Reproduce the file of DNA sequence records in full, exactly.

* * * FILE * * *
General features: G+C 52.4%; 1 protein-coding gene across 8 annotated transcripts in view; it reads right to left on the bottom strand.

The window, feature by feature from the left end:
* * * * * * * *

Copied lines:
General features: G+C 52.4%; 1 protein-coding gene across 8 annotated transcripts in view; it reads right to left on the bottom strand.

The window, feature by feature from the left end: